Italy / Tuscany


Livorno Via del Tempio Synagogue. Photo de Piergiuliano Chesi – Wikipedia

A visit to Livorno is required in the name of remembrance, even if the urban renewal projects of the early twentieth century around the port and the bombings of the Second World War in 1943-1944 have destroyed most of the old city center, including Jewish Livorno’s Grand Synagogue. In no other Italian city did the Jews have such a significant role as in Livorno, where they were never forced to live in ghettos. They were the true founders of the city and architects of its splendor. The grand duke of Tuscany issued the edict Livornina, dated 10 June 1593, which guaranteed -for twenty-five years and with the option of the edict’s renewal- the Jews free trade and the right to settle where they chose. They were not forced to wear an identifying sign as were other Jews in the duchy, and they were permitted to have Christian servants, ride in carriages, and, under Ferdinand I, were protected from the Inquisition: “During the said period we do not want any inquisition, inspection, denunciation, or accusation to be pronounced against you or your families, even if in the past they lived outside our dominions, whether as Christians or simply called such”.

Ancient Synagogue of Livorno. Photo by National Library of Israel

They were a large number of Jews of Portuguese and Spanish descent in Livorno. This small coastal city, ravaged by fevers, became, in just a few years, a flourishing port where the Jewish community had a prominent role. Spanish was the official language and Ladino the vernacular in use especially by those expelled from Spain to Thessaloniki, as with other ports of the Levant. Gradually the Livornese Jews created a new dialect, bagitto, a mix of Spanish, Hebrew, and the local dialect; it is spoken by ederly Jews of the city even today. The community reached its apogee in the seventeenth and eighteenth centuries. Its decline began with the arrival of Bonaparte’s troops, however favorable this was to Jews throughout the rest of the peninsula: the blockade hurt the port. With Italian unification and the emancipation, the Jews of Livorno emigrated to Florence or Rome. By 1900, there were no more than 2500 Jews in the city, a reduction by half in fifty years. The Second World War and the Nazi deportations struck a death blow to the Jewish community of Livorno, which today is reduced to some 800 members.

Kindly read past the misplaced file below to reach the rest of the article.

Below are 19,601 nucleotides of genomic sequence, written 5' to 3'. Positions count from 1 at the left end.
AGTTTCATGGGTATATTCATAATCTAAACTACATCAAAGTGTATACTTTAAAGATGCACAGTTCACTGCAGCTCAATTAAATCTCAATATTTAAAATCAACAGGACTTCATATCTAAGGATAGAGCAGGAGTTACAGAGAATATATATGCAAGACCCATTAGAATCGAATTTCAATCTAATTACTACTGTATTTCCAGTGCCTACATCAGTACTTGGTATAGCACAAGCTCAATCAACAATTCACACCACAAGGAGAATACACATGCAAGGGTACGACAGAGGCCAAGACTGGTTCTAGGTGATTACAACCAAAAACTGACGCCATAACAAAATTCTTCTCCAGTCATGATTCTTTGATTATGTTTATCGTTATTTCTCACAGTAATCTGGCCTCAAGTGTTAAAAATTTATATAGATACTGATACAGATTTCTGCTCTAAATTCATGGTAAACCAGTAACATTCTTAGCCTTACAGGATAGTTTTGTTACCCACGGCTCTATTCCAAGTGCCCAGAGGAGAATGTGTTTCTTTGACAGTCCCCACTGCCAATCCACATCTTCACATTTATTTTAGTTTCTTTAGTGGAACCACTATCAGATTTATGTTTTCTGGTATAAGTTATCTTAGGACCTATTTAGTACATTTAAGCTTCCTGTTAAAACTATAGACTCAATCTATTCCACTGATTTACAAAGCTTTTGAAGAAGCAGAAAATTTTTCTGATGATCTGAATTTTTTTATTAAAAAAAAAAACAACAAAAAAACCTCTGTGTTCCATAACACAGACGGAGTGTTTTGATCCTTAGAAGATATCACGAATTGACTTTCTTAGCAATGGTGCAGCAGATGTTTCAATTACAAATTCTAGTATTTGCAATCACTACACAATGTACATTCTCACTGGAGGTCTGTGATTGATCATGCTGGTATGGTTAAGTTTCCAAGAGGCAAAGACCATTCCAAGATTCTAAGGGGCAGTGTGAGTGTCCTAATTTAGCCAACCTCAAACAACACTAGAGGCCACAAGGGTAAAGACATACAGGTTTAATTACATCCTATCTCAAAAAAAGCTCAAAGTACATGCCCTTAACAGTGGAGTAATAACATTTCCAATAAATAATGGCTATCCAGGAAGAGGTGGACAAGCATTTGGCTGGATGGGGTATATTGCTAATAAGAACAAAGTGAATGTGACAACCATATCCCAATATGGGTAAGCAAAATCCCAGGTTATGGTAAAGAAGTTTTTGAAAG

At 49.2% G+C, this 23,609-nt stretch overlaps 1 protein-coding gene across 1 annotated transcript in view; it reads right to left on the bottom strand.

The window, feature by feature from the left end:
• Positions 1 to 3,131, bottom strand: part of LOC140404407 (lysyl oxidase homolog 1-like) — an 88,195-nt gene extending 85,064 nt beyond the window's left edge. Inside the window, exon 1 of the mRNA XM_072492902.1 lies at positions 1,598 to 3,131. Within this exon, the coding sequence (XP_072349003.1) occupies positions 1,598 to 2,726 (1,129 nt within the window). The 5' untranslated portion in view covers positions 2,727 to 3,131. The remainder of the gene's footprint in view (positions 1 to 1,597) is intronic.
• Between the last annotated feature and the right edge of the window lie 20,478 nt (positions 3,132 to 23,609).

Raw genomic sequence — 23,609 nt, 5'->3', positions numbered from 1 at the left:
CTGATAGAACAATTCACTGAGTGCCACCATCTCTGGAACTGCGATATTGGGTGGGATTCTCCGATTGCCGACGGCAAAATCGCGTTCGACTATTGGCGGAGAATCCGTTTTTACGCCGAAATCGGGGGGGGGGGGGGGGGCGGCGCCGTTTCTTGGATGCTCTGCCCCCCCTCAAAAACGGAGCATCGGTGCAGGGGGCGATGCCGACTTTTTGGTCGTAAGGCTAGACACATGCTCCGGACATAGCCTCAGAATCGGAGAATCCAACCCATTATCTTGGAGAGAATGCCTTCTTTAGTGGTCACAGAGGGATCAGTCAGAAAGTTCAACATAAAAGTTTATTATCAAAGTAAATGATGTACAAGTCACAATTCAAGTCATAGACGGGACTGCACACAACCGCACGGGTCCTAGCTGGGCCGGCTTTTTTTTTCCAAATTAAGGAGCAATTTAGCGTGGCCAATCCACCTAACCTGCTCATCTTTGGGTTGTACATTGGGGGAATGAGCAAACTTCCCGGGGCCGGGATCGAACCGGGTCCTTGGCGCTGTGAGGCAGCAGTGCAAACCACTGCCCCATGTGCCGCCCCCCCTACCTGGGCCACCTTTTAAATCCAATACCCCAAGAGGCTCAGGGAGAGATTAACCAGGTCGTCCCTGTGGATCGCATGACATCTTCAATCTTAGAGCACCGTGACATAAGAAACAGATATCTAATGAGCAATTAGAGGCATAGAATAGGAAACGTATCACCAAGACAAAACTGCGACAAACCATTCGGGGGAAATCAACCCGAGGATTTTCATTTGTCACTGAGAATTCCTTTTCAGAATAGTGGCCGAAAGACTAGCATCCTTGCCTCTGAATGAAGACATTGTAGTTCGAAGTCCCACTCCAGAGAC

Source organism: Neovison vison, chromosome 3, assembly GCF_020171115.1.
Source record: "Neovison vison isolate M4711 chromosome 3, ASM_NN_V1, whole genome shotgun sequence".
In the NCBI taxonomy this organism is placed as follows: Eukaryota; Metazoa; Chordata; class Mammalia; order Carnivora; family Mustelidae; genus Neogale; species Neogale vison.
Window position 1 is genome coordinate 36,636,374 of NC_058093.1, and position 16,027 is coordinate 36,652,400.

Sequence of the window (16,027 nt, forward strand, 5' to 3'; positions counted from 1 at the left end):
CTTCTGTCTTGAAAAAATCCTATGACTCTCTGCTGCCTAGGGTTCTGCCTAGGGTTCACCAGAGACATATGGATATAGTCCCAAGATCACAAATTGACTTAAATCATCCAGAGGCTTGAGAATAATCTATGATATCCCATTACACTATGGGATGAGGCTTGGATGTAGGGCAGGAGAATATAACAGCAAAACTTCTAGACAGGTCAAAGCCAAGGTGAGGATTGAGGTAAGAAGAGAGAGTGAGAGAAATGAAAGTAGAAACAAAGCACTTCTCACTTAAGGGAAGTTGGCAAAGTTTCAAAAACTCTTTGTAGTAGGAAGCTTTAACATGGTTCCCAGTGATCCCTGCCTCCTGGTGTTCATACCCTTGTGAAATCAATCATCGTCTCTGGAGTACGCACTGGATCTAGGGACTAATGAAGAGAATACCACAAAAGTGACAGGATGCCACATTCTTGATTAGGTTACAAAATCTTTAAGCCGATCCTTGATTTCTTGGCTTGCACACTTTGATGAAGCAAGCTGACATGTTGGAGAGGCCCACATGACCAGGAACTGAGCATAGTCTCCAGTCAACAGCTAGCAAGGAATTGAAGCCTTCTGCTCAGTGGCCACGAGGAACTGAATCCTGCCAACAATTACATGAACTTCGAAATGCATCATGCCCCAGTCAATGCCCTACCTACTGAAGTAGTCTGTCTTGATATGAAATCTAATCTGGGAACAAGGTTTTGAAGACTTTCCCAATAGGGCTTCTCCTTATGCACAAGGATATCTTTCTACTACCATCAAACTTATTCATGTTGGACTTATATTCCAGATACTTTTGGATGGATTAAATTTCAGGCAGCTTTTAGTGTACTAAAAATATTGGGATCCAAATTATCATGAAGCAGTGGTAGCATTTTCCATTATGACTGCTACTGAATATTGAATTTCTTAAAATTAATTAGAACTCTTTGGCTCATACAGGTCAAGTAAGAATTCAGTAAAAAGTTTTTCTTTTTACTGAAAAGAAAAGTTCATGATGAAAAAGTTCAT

Completed in 1962, the  new synagogue is a concrete, futuristic edifice designed by the Roman architect Angelo Di Castro that stands in the Piazza Benamozegh (the former Piazza del Tiempo) in the location of the former synagogue destroyed by bombing in 1944. The magnificent delicately carved, gilt aron from the beginning of the eighteenth century came from the old synagogue of Pesaro in the Marches.

The Marini Oratory (Draforia Marini) is located on the nearby Via Micali. During the period after the war and until the construction of the new synagogue, the oratory served as the location of worship. AT the back of the almost square hall of the yeshiva, one can see an extraordinary gilt aron with finely carved floral decorations. It dates from the fifteenth century and probably came to Livorno with the Jews forced to flee Spain. Nevertheless, some experts date the creation of this masterpiece slightly later. The Jewish Museum is also located in this building; its collection of beautiful liturgical objects is housed in two display cases.

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